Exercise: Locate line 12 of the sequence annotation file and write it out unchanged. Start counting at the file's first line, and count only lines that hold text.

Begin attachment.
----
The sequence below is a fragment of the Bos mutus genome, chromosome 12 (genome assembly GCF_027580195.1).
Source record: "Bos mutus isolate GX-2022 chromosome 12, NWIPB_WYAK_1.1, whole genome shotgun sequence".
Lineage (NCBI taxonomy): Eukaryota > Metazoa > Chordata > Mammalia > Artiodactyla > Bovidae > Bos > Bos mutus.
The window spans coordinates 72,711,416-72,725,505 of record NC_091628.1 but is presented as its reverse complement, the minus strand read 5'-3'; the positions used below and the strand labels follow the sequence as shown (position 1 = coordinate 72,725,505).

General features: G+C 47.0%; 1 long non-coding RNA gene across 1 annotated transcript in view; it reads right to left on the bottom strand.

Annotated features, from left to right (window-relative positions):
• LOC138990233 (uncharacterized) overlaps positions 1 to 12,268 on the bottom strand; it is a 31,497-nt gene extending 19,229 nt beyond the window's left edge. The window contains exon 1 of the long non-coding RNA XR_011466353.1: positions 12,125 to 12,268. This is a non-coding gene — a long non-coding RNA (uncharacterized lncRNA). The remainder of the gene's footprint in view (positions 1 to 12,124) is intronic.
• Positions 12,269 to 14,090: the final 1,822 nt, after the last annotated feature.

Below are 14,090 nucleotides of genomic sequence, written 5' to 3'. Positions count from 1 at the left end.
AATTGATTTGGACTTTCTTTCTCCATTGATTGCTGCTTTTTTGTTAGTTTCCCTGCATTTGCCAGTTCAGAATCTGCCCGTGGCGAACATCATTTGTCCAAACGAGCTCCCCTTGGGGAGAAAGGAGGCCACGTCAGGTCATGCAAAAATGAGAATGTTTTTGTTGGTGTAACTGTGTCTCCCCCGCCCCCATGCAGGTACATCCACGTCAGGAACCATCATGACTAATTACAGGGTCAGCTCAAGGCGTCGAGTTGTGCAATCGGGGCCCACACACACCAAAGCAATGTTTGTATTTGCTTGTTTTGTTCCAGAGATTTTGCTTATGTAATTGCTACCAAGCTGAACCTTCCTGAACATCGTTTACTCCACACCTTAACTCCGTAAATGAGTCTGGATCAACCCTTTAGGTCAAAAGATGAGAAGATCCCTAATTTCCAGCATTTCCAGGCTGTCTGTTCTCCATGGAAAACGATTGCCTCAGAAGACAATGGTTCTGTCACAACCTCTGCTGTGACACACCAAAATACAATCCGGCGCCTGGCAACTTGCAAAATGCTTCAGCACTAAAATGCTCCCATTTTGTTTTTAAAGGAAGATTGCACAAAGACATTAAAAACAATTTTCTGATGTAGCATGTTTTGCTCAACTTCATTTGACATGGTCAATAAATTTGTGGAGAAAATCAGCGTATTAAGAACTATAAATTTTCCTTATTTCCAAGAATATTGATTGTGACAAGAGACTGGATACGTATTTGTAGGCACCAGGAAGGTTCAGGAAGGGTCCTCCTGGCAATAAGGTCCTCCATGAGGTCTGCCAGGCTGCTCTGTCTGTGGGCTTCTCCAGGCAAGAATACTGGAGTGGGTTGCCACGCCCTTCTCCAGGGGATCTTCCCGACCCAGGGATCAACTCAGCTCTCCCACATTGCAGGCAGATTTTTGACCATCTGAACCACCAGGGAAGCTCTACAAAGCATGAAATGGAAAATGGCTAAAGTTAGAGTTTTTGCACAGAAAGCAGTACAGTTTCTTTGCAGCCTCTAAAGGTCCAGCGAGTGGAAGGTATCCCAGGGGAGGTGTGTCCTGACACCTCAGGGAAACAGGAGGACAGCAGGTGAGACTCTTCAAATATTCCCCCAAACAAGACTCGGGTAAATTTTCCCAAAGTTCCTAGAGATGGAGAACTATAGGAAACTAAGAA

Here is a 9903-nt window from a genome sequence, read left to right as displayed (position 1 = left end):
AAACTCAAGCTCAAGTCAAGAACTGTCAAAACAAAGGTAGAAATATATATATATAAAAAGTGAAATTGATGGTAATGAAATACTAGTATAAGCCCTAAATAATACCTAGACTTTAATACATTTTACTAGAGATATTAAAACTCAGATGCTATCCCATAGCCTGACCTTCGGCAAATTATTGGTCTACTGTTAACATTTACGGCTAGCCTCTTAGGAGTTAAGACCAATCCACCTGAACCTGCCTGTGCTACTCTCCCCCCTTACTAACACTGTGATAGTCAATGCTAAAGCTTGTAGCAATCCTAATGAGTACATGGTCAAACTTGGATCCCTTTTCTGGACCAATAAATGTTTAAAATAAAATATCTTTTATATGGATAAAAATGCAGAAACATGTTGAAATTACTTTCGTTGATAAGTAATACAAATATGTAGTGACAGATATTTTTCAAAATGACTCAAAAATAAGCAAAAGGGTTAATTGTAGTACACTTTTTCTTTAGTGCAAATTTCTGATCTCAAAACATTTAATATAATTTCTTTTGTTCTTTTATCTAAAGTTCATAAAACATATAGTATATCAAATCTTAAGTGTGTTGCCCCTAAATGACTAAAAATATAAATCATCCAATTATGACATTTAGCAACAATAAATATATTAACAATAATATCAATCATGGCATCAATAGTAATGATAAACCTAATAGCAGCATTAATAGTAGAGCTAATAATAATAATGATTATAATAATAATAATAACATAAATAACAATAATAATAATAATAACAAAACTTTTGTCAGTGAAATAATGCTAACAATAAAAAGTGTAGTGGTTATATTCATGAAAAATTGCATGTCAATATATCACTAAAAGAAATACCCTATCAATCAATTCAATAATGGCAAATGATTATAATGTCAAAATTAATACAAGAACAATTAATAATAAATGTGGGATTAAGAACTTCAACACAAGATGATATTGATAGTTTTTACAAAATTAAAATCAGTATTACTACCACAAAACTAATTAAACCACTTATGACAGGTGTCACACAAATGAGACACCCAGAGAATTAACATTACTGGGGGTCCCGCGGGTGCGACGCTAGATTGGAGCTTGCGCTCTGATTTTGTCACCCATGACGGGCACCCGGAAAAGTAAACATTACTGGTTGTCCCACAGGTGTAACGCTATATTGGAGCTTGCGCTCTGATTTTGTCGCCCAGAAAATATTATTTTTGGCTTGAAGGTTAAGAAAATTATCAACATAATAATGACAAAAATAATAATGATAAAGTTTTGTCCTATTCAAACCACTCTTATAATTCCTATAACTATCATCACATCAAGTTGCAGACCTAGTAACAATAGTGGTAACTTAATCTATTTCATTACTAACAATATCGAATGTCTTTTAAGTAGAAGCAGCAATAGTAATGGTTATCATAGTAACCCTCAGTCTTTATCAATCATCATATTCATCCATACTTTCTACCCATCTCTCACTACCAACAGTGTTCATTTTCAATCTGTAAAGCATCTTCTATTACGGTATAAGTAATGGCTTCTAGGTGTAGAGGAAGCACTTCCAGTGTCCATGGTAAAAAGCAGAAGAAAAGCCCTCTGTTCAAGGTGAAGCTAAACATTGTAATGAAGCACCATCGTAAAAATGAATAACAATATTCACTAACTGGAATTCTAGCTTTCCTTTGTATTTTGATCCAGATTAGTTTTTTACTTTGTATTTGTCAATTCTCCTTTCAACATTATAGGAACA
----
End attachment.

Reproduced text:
AAACTCAAGCTCAAGTCAAGAACTGTCAAAACAAAGGTAGAAATATATATATATAAAAAGTGAAATTGATGGTAATGAAATACTAGTATAAGCCCTAAATAATACCTAGACTTTAATACATTTTACTAGAGATATTAAAACTCAGATGCTATCCCATAGCCTGACCTTCGGCAAATTATTGGTCTACTGTTAACATTTACGGCTAGCCTCTTAGGAGTTAAGACCAATCCACCTGAACCTGCCTGTGCTACTCTCCCCCCTTACTAACACTGTGATAGTCAATGCTAAAGCTTGTAGCAATCCTAATGAGTACATGGTCAAACTTGGATCCCTTTTCTGGACCAATAAATGTTTAAAATAAAATATCTTTTATATGGATAAAAATGCAGAAACATGTTGAAATTACTTTCGTTGATAAGTAATACAAATATGTAGTGACAGATATTTTTCAAAATGACTCAAAAATAAGCAAAAGGGTTAATTGTAGTACACTTTTTCTTTAGTGCAAATTTCTGATCTCAAAACATTTAATATAATTTCTTTTGTTCTTTTATCTAAAGTTCATAAAACATATAGTATATCAAATCTTAAGTGTGTTGCCCCTAAATGACTAAAAATATAAATCATCCAATTATGACATTTAGCAACAATAAATATATTAACAATAATATCAATCATGGCATCAATAGTAATGATAAACCTAATAGCAGCATTAATAGTAGAGCTAATAATAATAATGATTATAATAATAATAATAACATAAATAACAATAATAATAATAATAACAAAACTTTTGTCAGTGAAATAATGCTAACAATAAAAAGTGTAGTGGTTATATTCATGAAAAATTGCATGTCAATATATCACTAAAAGAAATACCCTATCAATCAATTCAATAATGGCAAATGATTATAATGTCAAAATTAATACAAGAACAATTAATAATAAATGTGGGATTAAGAACTTCAACACAAGATGATATTGATAGTTTTTACAAAATTAAAATCAGTATTACTACCACAAAACTAATTAAACCACTTATGACAGGTGTCACACAAATGAGACACCCAGAGAATTAACATTACTGGGGGTCCCGCGGGTGCGACGCTAGATTGGAGCTTGCGCTCTGATTTTGTCACCCATGACGGGCACCCGGAAAAGTAAACATTACTGGTTGTCCCACAGGTGTAACGCTATATTGGAGCTTGCGCTCTGATTTTGTCGCCCAGAAAATATTATTTTTGGCTTGAAGGTTAAGAAAATTATCAACATAATAATGACAAAAATAATAATGATAAAGTTTTGTCCTATTCAAACCACTCTTATAATTCCTATAACTATCATCACATCAAGTTGCAGACCTAGTAACAATAGTGGTAACTTAATCTATTTCATTACTAACAATATCGAATGTCTTTTAAGTAGAAGCAGCAATAGTAATGGTTATCATAGTAACCCTCAGTCTTTATCAATCATCATATTCATCCATACTTTCTACCCATCTCTCACTACCAACAGTGTTCATTTTCAATCTGTAAAGCATCTTCTATTACGGTATAAGTAATGGCTTCTAGGTGTAGAGGAAGCACTTCCAGTGTCCATGGTAAAAAGCAGAAGAAAAGCCCTCTGTTCAAGGTGAAGCTAAACATTGTAATGAAGCACCATCGTAAAAATGAATAACAATATTCACTAACTGGAATTCTAGCTTTCCTTTGTATTTTGATCCAGATTAGTTTTTTACTTTGTATTTGTCAATTCTCCTTTCAACATTATAGGAACA